The Intern

2015, USA, 121 min.

The Intern is a Nancy Meyers movie, for sure—all sunny skies and characters with straight teeth living in Brooklyn brownstones straight from Architectural Digest. At first glance, it’s another one of Meyers’ puddle-deep salutes to woe among upwardly mobile seniors (It’s Complicated, Something’s Gotta Give). But the longer you stay with it, the more Meyers wins you over with her tale of two colleagues falling into a friendship. Of course, it helps to have Robert De Niro and Anne Hathaway obliterating the artifice.

De Niro plays Ben, a retired widower who has tried every conceivable way to occupy himself—from traveling to watching films to learning Mandarin. The days still feel empty. When he spots a flyer for a nearby company looking for senior interns, Ben jumps at the opportunity.

After a round of interviews with the far-younger folks in HR—one asks if he remembers his major—Ben gets a six-week slot working for the company’s founder, Jules Ostin (Hathaway), who is understandably consumed by her job. She tackles customer service calls, heads down to the shipping warehouse to show the staff how to pack orders. She is self-made all the way. “I’m not so fun to work for,” she tells Ben.

Jules bicycles through the office space and is usually tethered to a smartphone or laptop. Ben wears a suit and tie and carries a briefcase. But the two share industriousness and a pride in their work. She can’t ignore him forever, especially when he clears the office’s junk table—the bane of Jules’ existence—and jumps on opportunities, like becoming her chauffeur.

The arrangement causes a shift in dynamics, but it occurs in a very real way. Jules is skittish about Ben. After all, she built the company by herself. She has underlings, not associates, and here’s someone who is getting along with her husband (Anders Holm) and little girl (JoJo Kushner). Clearly, he wants something. Ben, however, has been through all this before—he was a sales and marketing executive for 40 years. He just wants to feel needed by someone. When he becomes the go-to guy for advice in the office, Ben says, “I feel like everybody’s uncle.” It’s not a complaint. 

As Ben and Jules’ friendship deepens, we learn more about each character. Jules is sinking. As the breadwinner, she feels like she’s lost her footing on being a mom and a wife. The company is growing rapidly, and she’s being penalized both at work (the investors want to hire a CEO) and by the mothers at her daughter’s school, who treat her like she’s negligent. Ben’s struggle is Jules herself. Is he her assistant? Her mentor? Her confidante? (De Niro is so cool and self-assured here that you just know an evolving romance with a young woman who is his boss is repellent. Meyers gives Rene Russo a throwaway role as the office masseuse to douse any May-December notions.)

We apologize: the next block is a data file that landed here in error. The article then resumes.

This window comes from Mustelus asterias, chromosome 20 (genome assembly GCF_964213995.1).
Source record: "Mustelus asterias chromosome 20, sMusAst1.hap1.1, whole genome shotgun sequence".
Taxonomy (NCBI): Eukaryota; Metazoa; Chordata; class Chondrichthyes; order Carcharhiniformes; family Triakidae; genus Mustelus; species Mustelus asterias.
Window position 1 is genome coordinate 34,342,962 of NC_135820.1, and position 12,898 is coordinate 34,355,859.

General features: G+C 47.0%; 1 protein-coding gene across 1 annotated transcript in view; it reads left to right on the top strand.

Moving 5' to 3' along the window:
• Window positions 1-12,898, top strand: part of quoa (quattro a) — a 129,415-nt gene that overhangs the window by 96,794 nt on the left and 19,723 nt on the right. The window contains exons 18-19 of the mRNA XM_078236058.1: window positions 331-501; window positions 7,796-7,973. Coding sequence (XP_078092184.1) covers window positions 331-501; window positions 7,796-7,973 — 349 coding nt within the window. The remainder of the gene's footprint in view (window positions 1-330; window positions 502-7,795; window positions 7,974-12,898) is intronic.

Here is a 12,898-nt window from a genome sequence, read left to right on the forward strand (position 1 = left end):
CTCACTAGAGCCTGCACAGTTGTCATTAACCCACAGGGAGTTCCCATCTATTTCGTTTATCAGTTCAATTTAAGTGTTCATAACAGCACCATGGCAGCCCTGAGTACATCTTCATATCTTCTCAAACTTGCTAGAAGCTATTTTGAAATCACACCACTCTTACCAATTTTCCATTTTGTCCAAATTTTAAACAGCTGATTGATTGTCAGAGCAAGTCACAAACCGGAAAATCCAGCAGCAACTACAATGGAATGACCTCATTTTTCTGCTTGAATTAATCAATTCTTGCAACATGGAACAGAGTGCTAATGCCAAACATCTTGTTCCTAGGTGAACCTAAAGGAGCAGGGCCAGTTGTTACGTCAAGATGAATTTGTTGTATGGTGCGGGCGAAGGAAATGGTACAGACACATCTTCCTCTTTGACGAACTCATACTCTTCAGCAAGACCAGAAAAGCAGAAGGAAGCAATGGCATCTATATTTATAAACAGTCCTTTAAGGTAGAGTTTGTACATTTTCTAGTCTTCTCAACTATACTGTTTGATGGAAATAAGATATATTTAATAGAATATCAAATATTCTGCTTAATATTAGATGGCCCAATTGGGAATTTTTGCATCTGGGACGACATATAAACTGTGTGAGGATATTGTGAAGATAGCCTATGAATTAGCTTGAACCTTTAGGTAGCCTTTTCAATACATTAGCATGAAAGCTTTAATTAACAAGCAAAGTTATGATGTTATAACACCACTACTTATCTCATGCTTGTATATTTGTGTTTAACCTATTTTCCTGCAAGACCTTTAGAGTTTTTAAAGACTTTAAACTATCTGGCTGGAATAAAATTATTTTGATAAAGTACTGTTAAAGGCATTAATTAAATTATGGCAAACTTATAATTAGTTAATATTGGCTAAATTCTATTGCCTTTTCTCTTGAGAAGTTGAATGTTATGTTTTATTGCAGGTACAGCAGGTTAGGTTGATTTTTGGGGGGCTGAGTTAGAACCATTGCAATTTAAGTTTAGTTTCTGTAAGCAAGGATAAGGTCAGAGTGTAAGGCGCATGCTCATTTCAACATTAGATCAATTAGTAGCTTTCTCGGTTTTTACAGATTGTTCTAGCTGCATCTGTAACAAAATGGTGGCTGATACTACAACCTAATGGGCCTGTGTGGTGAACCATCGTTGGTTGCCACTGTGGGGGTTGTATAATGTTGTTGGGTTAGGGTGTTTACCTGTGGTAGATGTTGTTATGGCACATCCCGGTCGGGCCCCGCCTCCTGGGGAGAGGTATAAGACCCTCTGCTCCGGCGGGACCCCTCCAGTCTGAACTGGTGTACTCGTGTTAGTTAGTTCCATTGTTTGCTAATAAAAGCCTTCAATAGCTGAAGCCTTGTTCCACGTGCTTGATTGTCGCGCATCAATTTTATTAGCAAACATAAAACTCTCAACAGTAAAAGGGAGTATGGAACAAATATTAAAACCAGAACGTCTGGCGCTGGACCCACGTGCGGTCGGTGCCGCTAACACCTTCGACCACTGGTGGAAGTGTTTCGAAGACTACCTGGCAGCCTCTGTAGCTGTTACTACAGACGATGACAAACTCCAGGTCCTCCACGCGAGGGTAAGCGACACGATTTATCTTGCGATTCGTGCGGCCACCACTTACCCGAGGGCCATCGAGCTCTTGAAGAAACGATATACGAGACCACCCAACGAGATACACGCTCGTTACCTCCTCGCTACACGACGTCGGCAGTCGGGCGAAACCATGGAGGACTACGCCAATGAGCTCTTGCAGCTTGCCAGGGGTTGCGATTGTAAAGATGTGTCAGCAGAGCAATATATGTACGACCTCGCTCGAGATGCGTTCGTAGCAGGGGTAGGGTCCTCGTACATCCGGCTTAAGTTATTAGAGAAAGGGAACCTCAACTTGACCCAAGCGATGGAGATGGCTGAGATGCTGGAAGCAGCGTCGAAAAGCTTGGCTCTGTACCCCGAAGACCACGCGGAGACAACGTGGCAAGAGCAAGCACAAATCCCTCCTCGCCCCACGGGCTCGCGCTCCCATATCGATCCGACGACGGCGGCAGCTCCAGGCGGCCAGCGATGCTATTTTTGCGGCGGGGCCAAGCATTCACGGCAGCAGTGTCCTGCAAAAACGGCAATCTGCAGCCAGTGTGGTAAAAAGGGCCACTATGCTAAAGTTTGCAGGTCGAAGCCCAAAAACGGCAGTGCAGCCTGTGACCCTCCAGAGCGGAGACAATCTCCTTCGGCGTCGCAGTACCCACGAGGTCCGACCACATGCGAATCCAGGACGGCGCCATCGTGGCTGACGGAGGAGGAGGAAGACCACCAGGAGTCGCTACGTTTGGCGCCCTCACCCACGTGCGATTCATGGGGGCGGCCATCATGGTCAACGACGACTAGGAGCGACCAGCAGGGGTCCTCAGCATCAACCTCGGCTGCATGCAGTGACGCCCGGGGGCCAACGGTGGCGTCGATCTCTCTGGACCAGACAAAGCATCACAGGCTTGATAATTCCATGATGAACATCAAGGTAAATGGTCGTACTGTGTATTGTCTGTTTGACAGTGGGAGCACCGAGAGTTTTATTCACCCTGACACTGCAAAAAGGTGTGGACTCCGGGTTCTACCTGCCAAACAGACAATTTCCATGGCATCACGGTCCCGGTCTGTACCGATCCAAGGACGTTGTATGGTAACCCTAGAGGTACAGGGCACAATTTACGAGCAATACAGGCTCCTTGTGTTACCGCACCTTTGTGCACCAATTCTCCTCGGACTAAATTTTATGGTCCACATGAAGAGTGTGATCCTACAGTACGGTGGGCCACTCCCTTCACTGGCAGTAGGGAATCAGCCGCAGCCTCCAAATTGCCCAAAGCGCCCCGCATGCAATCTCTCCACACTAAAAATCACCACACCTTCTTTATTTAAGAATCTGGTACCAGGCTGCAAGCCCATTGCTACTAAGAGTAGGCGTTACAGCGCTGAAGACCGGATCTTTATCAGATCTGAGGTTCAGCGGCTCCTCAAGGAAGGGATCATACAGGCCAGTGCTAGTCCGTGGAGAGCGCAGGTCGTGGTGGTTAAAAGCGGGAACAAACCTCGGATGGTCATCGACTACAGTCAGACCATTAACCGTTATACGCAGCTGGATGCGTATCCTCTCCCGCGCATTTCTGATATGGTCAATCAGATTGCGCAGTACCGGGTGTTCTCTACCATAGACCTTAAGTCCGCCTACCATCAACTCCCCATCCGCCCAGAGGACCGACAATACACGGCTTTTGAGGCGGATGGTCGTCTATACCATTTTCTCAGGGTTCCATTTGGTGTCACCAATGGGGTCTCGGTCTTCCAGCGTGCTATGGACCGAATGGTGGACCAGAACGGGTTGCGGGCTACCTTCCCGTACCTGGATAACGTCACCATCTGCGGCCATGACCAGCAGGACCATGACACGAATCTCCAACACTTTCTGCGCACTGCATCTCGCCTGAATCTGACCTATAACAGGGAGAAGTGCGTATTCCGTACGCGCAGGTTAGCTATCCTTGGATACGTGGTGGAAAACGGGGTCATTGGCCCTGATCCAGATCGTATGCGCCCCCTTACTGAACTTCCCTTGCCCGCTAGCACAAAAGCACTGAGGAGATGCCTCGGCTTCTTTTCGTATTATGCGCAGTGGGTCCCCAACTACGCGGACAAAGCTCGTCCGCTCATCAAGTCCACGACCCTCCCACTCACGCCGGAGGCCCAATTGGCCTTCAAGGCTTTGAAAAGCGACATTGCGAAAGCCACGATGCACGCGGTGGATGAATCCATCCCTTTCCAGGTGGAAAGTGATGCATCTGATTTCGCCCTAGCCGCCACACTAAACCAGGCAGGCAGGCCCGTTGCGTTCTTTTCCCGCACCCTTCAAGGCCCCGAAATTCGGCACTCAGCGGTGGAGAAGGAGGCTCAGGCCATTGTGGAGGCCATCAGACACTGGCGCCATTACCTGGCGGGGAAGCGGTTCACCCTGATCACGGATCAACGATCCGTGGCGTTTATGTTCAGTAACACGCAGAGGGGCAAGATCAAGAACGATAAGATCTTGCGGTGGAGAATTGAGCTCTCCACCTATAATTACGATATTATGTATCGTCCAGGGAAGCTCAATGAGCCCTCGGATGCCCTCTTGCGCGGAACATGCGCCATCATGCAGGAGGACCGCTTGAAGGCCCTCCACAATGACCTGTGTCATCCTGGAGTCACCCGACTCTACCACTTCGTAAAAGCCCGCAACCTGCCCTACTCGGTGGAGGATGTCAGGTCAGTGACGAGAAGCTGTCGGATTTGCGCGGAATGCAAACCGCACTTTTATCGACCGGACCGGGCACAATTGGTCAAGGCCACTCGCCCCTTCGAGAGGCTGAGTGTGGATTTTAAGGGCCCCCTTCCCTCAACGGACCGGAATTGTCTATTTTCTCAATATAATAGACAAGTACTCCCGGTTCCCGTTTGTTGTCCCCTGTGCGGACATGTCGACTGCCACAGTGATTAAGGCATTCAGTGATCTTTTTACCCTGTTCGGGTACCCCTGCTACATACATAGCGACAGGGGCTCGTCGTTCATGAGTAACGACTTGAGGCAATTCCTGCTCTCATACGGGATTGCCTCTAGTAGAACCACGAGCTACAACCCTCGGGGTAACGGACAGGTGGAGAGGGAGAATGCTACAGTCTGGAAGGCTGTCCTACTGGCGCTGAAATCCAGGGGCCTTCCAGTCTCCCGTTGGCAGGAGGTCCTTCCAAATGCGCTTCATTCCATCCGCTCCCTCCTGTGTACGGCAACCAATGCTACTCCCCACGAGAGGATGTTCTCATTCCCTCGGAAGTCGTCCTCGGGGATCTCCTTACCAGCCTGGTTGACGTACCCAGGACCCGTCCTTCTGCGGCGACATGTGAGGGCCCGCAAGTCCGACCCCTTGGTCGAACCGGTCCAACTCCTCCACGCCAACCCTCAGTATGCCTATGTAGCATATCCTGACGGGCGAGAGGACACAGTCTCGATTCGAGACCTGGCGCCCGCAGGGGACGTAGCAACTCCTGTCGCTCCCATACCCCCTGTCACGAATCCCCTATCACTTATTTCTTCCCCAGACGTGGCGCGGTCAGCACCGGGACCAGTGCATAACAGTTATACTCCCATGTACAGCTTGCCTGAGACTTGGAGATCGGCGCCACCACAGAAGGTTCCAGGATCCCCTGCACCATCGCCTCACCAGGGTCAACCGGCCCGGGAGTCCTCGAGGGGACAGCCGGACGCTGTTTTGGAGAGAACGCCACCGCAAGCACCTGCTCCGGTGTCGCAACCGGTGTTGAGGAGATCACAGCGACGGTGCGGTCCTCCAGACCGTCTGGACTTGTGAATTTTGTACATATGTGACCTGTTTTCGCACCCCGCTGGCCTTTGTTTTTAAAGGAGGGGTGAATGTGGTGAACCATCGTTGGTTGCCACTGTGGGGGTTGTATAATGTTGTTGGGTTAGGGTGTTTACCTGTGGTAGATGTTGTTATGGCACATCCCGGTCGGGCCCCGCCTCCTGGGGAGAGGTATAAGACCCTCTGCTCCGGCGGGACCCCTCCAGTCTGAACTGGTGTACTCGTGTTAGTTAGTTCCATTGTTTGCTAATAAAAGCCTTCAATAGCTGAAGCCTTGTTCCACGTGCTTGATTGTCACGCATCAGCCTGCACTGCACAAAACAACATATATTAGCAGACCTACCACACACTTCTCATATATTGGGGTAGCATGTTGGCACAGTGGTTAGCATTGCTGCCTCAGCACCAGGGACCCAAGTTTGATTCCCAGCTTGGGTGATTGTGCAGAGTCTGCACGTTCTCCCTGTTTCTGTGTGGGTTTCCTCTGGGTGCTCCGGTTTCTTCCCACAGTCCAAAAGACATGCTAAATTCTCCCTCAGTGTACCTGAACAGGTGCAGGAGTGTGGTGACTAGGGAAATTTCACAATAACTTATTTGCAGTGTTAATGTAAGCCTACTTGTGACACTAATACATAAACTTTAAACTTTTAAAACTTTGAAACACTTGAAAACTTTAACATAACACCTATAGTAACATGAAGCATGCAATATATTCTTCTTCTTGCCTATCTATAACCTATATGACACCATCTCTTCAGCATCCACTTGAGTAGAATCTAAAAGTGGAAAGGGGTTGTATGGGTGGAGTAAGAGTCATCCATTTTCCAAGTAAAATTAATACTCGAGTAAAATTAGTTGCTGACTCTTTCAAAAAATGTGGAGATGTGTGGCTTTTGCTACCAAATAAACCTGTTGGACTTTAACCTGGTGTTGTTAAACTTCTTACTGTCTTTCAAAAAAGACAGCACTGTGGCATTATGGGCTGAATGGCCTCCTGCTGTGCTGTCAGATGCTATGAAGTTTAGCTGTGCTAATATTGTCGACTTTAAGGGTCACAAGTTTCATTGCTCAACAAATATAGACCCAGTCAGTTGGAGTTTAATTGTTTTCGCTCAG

De Niro and Hathaway shed the personas that have stuck to them in recent years and bring the characters’ realness to the surface. It’s so refreshing to see De Niro not as a comedic foil but as a regular guy with a regular problem. Hathaway, who was the apotheosis of maudlin in that awful adaptation of the Les Miserables musical, is back to form here. She’s bubbly and charismatic, her character in The Devil Wears Prada 10 years later. Only this time the optimism has curdled.

Meyers doesn’t traffic in the obvious. There are no scenes of Ben struggling with an iPhone or Jules losing her child while trying to organize a conference call. The writer-director is more interested in examining what happens when we get to our dream destinations—in this case, retirement and leading a successful business—only to ask, “that’s it?” Because of her care in that area, it’s easy to overlook the movie’s flaws: its occasional veer toward slapstick (De Niro trying to hide an erection while getting a massage from Russo); the fact that this Brooklyn doesn’t appear to have a single minority. Also, Meyers still insists that her films be shot in the warm tones associated with commercials for fabric softener, an approach at odds with the seriousness of the material. In the end, Meyers gets one thing indisputably right: she treats her lead characters as adults.